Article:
The IRB’s new scrum laws were used for the first time at international level in the first Bledisloe Cup test and to say they created more problems than they solved would be an understatement.
For those not up with the changes, the old referee’s call of “crouch, touch, engage” has been replaced with a new call of “crouch, bind, set” and a new scrimmaging motion that sees props bind with their outside arm in advance of the scrum being set. In addition it is now upto to the referee to direct the scrum half when to feed the scrum and to penalize the attacking team if the feed is not straight.
The laws have been brought in ostensibly to reduce the collision that arises upon the set of the scrum with a view to reducing the number of scrum collapses. The move to police the feed of the scrum has been introduced to allow for more of a contest between the hookers for the strike of the ball.
I know the rules are new but the evidence of the first two internationals under the rules suggests that more tinkering is needed rather than less. The fact is that there was no material change in the number of penalties, both short arm and full arm, at scrum time nor did it reduce the number of scrum collapses.
Indeed if anything the new approach led to a scrappier series of scrums, there were two reasons that I could see for this:
- The fact that the hit as the scrum sets is more restrained seems to have led to a process where the hit occurs and then a secondary push comes on which is just as destablising as the old original hit of the scrum. Scrums are about domination at the hit or the drive through effort so no change to the law is going to stop one side getting over the top of the other at or immediately after contact. Rather this change to the law seems to have made the scrums flat footed at the contact which means the first team to press with a secondary effort still dominates and in fact ends up dominating faster which pushes the scrums down.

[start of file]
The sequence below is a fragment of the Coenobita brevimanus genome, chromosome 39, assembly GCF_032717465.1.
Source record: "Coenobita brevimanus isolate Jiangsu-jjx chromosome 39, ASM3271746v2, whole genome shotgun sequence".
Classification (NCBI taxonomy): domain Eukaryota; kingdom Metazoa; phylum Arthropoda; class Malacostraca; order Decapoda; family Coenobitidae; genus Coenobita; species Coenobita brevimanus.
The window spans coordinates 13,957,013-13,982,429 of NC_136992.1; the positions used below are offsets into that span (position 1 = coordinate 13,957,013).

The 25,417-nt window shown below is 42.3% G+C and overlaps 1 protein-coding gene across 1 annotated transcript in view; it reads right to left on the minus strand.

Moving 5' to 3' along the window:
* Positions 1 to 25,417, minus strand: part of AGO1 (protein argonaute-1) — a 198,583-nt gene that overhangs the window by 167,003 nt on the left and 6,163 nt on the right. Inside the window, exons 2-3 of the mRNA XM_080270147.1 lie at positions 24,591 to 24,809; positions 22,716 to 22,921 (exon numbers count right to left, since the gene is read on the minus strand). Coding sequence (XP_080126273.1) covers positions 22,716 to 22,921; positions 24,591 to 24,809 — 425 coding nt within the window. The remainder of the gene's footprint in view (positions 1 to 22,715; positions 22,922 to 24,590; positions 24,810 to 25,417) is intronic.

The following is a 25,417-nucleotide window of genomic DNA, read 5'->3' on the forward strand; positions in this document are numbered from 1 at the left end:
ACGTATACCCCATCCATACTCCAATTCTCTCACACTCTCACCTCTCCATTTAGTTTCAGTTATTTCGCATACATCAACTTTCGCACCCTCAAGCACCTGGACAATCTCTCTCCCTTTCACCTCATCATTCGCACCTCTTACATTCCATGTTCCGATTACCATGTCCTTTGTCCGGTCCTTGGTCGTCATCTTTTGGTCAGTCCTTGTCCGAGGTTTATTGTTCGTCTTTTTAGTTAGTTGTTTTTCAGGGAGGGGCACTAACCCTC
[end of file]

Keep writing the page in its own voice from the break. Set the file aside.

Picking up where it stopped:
- The focus on the feed of the scrum by the scrum half and, particularly, whether the feed is straight is admirable but rather than leading to more contests at scrum time seems to simply be leading to short arm and , eventually, long arm penalties for the scurrilous act of not feeding the ball straight. Proponents of the law will say that there was a tight head scrum win in the Bledisloe test match but that was a scrum in which the feed went through the tunnel and out under the blindside flanker’s legs One could hardly say that was a tighthead win arising from the new laws.
Scrums are an integral part of the game and there are going to be collapses. Tinkering with the laws in this way, on the early evidence, seems to have done nothing to restrain the referee from the need to give penalties nor did not stop the need for scrums to be reset.
As a rugby fan and, particularly, a fan of the forward aspects of the game I want to see contest at scrum time. I do not believe that the changes to the rules recently introduced lead to an increase in that contest nor do I see how that could happen with a softening of the hit upon the setting of the scrum.
I am prepared to give the laws the benefit of the doubt at the moment but if we see a further series of test matches that have the same issues at scrum time, I have no doubt we will again be seeing changes in the scrummaging rules. One can only hope the IRB will simplify the rules: scrummaging is a science but the rules around scrummaging do not need to so complicated so as to make the scrums less of a contest whilst not reducing the number of stoppages arising from scrums.